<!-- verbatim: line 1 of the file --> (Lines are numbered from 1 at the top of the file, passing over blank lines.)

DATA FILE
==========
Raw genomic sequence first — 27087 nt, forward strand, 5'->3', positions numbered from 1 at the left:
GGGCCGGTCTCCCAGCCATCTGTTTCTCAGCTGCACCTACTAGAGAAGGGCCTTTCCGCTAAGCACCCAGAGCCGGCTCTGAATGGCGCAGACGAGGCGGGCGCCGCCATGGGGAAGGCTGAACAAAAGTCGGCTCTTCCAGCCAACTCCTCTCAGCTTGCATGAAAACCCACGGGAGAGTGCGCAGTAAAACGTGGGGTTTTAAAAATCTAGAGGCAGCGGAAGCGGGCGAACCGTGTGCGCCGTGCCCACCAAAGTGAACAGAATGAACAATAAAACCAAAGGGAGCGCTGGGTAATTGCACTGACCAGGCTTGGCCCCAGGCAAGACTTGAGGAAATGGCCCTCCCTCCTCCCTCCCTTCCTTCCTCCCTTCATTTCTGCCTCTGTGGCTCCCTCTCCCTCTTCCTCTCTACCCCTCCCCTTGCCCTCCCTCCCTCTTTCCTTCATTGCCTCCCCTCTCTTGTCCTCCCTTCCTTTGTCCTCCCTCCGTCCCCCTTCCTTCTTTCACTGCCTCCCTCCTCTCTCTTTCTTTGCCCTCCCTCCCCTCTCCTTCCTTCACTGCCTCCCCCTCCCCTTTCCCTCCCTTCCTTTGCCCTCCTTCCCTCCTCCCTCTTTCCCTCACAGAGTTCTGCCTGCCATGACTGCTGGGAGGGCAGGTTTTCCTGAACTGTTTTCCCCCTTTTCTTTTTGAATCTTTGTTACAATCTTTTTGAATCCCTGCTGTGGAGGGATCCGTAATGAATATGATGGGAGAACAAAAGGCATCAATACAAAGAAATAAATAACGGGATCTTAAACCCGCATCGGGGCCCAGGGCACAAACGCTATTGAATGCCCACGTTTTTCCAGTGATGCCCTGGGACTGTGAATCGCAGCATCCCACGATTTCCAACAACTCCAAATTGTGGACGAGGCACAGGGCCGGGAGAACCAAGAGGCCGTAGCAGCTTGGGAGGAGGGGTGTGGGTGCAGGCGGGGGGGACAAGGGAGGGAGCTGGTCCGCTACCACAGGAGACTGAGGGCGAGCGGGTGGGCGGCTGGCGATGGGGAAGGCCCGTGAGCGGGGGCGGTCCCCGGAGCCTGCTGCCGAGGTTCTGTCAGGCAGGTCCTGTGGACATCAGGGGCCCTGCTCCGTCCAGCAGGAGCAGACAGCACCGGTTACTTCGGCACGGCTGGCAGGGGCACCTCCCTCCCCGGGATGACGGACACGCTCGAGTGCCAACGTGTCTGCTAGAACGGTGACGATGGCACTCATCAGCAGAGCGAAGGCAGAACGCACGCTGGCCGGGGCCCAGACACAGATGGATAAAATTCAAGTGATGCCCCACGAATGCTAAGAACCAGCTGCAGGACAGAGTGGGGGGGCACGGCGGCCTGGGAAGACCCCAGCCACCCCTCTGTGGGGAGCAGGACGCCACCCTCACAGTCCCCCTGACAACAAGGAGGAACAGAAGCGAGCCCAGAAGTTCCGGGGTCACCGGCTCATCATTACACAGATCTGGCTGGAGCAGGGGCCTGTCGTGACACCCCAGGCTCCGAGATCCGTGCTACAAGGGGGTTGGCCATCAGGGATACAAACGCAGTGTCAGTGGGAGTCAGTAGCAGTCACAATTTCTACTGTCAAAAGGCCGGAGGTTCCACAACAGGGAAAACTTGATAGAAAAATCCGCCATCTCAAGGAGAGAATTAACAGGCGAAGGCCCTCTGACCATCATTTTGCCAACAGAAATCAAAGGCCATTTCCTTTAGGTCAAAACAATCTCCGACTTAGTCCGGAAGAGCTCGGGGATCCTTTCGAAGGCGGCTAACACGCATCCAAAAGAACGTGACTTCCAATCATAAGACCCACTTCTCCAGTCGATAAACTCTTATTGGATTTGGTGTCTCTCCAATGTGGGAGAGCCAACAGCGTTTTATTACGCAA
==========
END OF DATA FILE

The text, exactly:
Raw genomic sequence first — 27087 nt, forward strand, 5'->3', positions numbered from 1 at the left: